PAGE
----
Dear Sam: I'm a rent-stabilized tenant, and my building was recently sold. The new landlord has asked me to leave because they want to move their family in. Can they do this?
It may seem surprising given how many protections rent-stabilized tenants have, but yes, if your landlord needs a place to put their family, they can indeed give you the boot. Within reason.
This is what's known as an "owner use" eviction, in which the landlord can refuse to renew your lease on the grounds that they need the apartment as a primary residence either for themselves or an immediate family member. "These cases are very common,"says Sam Himmelstein, a lawyer who represents residential and commercial tenants and tenant associations. "Some of them are genuine, and some of them are so phony you can see right through them."
So when is it legit? The landlord has to give 90 to 150 days notice before your lease is up, show in good faith that they have plans to move family into your unit, and own the building under their own name, rather than an LLC or other form of non-individual owernship. "The Supreme Court may think that 'corporations are people,' but the rent-stabilization code doesn't believe that LLCs can have families," Himmelstein notes.
As such, if you live in a large building with an elevator, an "owner use" eviction probably isn't going to hold up in court, as the building is likely owned by an LLC or large corporation. Most at risk are rent-stabilized tenants in buildings with six to 10 apartments owned by small landlords. "If you've got a mom-and-pop landlord who has a brownstone and doesn't own any other real estate, those 'owner use' cases are very hard to beat," says Himmelstein. Owners are also within their rights to get rid of tenants altogether and turn the place into one giant private residence.
But, inevitably, plenty of larger landlords have tried to cry "owner use" as a way to kick rent-stabilized tenants out of the building and hike up the rents. And while a landlord's actual intentions for your apartment can be difficult to prove, there are telltale red flags to look out for. For instance, you're likely to have a case if there's been a history of harassment, and if you're suspicious from the outset, do a little research. "You might want to go to the landlord-tenant clerk's office to see if they've brought similar cases against other tenants in their buildings, then not moved in," says Himmelstein. "You could also do a search of their name on Property Shark to see how many other buildings they own. The larger they are as a landlord, the more suspicious a judge will be—what's so special about your particular apartment that they have to move in?"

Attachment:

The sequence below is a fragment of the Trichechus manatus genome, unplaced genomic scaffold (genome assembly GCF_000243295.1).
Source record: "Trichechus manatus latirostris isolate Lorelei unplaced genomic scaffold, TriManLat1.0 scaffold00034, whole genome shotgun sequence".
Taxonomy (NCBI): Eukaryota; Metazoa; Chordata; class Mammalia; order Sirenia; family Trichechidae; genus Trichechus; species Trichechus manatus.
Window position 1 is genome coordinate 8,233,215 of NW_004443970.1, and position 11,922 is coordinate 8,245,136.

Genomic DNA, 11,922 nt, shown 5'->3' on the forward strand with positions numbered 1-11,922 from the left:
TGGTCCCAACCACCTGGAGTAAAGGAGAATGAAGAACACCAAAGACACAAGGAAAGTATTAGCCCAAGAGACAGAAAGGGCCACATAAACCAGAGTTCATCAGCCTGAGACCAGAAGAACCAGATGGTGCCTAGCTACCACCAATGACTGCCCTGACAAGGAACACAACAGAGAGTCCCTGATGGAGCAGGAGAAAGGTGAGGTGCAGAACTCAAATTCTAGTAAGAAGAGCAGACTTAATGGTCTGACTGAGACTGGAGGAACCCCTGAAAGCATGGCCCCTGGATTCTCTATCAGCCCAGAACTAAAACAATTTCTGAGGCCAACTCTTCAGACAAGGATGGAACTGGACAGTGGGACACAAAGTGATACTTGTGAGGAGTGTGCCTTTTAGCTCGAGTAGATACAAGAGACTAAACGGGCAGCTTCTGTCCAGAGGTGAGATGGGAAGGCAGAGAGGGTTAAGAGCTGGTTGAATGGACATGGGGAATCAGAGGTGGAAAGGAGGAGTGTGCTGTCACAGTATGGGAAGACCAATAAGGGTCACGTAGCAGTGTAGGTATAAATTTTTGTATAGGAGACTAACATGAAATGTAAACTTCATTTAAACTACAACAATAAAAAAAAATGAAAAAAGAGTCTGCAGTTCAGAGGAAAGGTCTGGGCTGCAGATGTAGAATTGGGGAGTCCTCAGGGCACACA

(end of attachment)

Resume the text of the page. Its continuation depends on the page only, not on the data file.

If the case is flagrantly illegal—Himmelstein once had a client who got their landlord on tape threatening to claim "owner use" if they didn't move out—Himmelstein recommends settling early. But if not, he says, you should just stay put when the lease expires and let the landlord start a court case, called a holdover proceeding, and have your lawyer request "pre-trial discovery," a period during which the case is put on hold and they can interview both the landlord and their family members under oath at a deposition, and force them to produce documents relating to their financial history and real estate holdings. But don't go into it lightly: if the owner is actually moving in family, they won't owe you anything, and you'll be out of an apartment and your legal fees, and could even be responsible for the landlord’s legal fees.
A few specific exceptions to keep in mind: "owner use" can't be used to kick out tenants where the tenant or their spouse is 62 or older or disabled. Instead, if an owner wants to get one of these tenants out of their apartment, they're required to provide "superior or equivalent housing accommodation at the same or lower rent-regulated rent in a closely proximate area." Similarly, in rent-controlled (versus rent-stabilized) apartments, the landlord can't give you the boot at all if you're over 62, disabled, or have been in the apartment longer than 20 years (which nearly all rent-controlled tenants have).
You're also protected if your rental building went co-op or condo with what's known as a "non-eviction plan." In this case, an investor who buys your unit can't claim owner use to get you out. "If some guy from Texas buys your condo and says, 'I want my family in it,' they can't do that," explains Himmelstein. "The idea behind a non-eviction conversion is that no one should be evicted because they decided not to purchase."
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Sam Himmelstein, Esq., represents NYC tenants and tenant associations in disputes over evictions, rent increases, rental conversions, rent stabilization law, lease buyouts and many other issues. He is a partner at Himmelstein, McConnell, Gribben, Donoghue & Joseph in Manhattan. To submit a question for this column, click here. To ask about a legal consultation, email Sam or call (212) 349-3000.